Did anyone actually expect the John Tortorella experiment to work in Vancouver last season? Everyone outside of the Canucks head office knew putting the highly combustible Tortorella behind the Canucks bench after Mike Gillis had bungled Vancouver’s goaltending situation and the team continued to lean heavily on a pair of highly skilled European stars was a bad idea. Really bad. How bad became apparent when Tortorella tried to single handedly storm the Calgary Flames dressing room during a January game to attack Flames head coach Bob Hartley (Torts was irate that Hartley had instigated a line brawl by dressing his goon squad and icing them at the top of the game). Only three seasons removed from reaching the Stanley Cup final, the Canucks missed the playoffs, wound up finally trading Roberto Luongo after insulting him again, and in a move that surprised no one, fired Tortorella (shortly after sending Mike Gillis, widely considered the worst GM in the NHL at the time of his firing, packing). Was it little wonder Ryan Kesler wanted out?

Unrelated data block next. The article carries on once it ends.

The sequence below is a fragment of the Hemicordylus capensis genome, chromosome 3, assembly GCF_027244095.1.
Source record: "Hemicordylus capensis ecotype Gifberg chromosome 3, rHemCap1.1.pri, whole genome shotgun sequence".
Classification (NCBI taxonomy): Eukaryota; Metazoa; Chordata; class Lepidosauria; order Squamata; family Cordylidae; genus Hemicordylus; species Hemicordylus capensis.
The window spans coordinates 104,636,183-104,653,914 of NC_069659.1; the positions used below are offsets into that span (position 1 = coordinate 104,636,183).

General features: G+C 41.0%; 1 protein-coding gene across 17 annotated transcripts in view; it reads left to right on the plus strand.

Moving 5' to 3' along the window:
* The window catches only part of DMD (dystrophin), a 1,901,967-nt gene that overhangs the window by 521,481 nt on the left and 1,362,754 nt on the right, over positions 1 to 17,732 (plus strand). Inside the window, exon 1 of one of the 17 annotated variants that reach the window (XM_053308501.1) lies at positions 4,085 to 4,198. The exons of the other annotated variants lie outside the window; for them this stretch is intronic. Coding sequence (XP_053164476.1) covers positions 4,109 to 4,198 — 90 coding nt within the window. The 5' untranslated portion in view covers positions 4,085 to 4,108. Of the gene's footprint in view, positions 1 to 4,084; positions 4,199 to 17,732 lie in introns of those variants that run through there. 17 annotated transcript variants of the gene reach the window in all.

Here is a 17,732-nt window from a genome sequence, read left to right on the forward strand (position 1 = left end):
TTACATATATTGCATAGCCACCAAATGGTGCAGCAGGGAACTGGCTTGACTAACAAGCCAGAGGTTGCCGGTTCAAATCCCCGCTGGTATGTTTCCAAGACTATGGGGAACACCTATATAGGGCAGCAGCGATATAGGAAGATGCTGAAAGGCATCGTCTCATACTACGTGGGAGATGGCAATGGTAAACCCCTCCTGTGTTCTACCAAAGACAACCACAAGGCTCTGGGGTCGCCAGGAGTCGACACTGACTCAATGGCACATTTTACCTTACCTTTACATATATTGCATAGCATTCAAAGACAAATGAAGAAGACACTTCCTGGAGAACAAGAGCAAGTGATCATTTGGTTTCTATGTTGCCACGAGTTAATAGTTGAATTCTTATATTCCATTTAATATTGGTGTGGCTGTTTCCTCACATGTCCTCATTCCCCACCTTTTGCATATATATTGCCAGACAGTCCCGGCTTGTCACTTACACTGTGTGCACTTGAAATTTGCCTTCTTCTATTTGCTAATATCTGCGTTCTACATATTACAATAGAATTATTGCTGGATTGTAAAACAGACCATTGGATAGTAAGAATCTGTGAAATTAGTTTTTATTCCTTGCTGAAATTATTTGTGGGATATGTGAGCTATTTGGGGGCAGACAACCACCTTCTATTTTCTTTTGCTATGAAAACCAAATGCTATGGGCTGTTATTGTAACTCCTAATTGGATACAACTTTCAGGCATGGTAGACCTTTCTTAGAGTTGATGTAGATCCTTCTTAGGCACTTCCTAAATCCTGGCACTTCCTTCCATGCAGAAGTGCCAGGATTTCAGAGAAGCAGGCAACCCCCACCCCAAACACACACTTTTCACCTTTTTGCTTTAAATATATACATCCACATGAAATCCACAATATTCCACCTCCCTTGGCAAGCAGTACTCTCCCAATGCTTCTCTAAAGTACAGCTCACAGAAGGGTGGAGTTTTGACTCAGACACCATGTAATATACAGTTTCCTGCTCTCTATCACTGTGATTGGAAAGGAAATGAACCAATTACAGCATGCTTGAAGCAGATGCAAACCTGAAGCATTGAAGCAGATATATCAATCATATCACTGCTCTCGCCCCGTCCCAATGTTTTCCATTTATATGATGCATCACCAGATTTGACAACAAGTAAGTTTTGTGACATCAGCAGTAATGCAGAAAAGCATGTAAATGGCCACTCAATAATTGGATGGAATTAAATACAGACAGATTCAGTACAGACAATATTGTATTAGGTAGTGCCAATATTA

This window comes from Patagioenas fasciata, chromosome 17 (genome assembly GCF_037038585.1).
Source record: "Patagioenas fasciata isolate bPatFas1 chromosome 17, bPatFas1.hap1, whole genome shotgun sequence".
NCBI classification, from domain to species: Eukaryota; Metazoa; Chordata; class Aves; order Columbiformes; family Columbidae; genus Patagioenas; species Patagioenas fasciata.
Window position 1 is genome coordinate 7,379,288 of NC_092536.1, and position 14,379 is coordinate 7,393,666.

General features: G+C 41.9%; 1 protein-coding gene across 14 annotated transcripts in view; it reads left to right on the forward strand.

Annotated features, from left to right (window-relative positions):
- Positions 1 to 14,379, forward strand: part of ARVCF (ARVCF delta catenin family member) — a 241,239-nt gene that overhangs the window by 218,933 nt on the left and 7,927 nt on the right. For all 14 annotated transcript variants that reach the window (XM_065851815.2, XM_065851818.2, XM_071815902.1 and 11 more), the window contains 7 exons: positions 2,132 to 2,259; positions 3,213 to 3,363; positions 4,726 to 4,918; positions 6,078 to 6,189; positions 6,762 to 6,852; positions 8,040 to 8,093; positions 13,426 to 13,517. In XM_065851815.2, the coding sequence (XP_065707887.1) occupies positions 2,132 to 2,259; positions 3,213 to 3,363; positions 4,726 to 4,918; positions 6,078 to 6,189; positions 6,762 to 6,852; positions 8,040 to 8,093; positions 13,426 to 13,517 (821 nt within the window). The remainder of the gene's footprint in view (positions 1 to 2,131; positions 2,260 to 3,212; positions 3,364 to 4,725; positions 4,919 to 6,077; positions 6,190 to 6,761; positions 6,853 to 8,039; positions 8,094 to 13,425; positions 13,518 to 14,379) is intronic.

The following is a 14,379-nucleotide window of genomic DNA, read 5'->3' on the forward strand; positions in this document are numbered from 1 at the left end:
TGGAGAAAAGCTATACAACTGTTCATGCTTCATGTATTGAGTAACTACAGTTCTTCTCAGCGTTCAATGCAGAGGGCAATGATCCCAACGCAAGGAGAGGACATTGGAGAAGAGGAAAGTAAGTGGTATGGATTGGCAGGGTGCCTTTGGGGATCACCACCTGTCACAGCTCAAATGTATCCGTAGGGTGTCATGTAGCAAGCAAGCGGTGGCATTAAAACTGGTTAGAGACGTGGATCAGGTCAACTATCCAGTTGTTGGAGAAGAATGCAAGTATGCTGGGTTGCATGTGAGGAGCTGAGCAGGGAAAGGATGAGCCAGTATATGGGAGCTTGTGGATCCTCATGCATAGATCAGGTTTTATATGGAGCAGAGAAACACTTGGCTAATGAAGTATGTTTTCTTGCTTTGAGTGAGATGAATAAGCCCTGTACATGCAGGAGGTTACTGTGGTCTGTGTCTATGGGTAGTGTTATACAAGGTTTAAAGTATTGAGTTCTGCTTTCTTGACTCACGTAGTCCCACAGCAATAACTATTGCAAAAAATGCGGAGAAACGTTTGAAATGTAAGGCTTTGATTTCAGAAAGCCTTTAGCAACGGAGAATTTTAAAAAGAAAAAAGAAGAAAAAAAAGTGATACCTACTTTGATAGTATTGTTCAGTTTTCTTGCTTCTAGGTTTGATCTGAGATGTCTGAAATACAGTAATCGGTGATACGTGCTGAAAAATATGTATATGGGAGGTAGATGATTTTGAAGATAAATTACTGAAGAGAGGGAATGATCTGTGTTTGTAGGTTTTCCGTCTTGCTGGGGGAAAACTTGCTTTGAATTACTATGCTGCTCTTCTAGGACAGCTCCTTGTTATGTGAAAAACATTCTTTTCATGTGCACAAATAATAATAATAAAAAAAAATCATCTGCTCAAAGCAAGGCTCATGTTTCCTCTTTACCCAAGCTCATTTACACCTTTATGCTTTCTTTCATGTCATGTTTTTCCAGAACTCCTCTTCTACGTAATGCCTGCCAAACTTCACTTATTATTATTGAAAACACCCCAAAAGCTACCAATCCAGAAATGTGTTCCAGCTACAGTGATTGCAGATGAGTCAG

Last September I wrote that the Sens had the potential to be an offensive juggernaut. After making the 2013 playoffs (and ousting the Montreal Canadiens) despite a biblical rash of lengthy injuries to their top players, the Sens were prepped to take a huge step forward. Losing Daniel Alfredsson was a huge blow, but adding Bobby Ryan and Clarke MacArthur to a team that already boasted the likes of Jason Spezza, Erik Karlsson, Kyle Turris and Milan Michalek had awesome written all over it. Factor in that they were starting the season with Cory Conacher (who’d been a big part of 2013’s Calder trophy conversation) and the hope that young forward Mika Zibanejad was ready to take a big step forward in his development and there was no reason to doubt that the Sens were prepped to make a serious Cup run. Instead the Sens tripped right out of the gate and never recovered. They struggled with consistency and found themselves chasing the final playoff spot in the East most of the season, missing the post season for the first time since 2011. Even though Ryan had a lackluster first season in Ottawa and Conacher was invisible enough that the Sens gave him to divisional rival Buffalo at the trade deadline for nothing in return (who then let him leave as a free agent a few months later), Ottawa managed to finish 11th in league scoring (career seasons from Turris and MacArthur helped). But the loss of Alfredsson’s leadership was more then the team could overcome and the goaltending and defensive play that they relied on so heavily in 2013 let them down night after night. As a result, the Sens exiled long time number one centre and current team captain Jason Spezza to Dallas for little in return. Worse yet, as the season progressed, somber details about Sens owner Eugene Melnyk’s finances and their negative impact on Ottawa’s on ice product became more apparent, casting a long shadow over the team’s future hopes.